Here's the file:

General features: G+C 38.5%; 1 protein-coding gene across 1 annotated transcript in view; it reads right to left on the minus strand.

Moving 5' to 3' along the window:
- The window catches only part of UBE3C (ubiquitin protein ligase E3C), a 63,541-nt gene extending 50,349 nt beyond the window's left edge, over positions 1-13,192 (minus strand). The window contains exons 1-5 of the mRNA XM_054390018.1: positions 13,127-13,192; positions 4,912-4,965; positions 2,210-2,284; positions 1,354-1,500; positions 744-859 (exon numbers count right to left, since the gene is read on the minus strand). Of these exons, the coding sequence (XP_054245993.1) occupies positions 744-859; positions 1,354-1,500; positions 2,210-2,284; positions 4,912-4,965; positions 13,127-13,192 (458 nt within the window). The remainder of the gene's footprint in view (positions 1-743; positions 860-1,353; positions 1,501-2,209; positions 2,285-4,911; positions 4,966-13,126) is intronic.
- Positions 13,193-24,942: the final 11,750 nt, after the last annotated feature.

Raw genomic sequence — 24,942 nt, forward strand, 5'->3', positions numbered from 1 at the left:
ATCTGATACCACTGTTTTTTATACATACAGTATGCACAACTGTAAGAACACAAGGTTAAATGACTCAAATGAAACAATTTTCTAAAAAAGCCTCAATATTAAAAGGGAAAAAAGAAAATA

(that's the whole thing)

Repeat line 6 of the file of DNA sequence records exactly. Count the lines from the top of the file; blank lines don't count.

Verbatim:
ATCTGATACCACTGTTTTTTATACATACAGTATGCACAACTGTAAGAACACAAGGTTAAATGACTCAAATGAAACAATTTTCTAAAAAAGCCTCAATATTAAAAGGGAAAAAAGAAAATA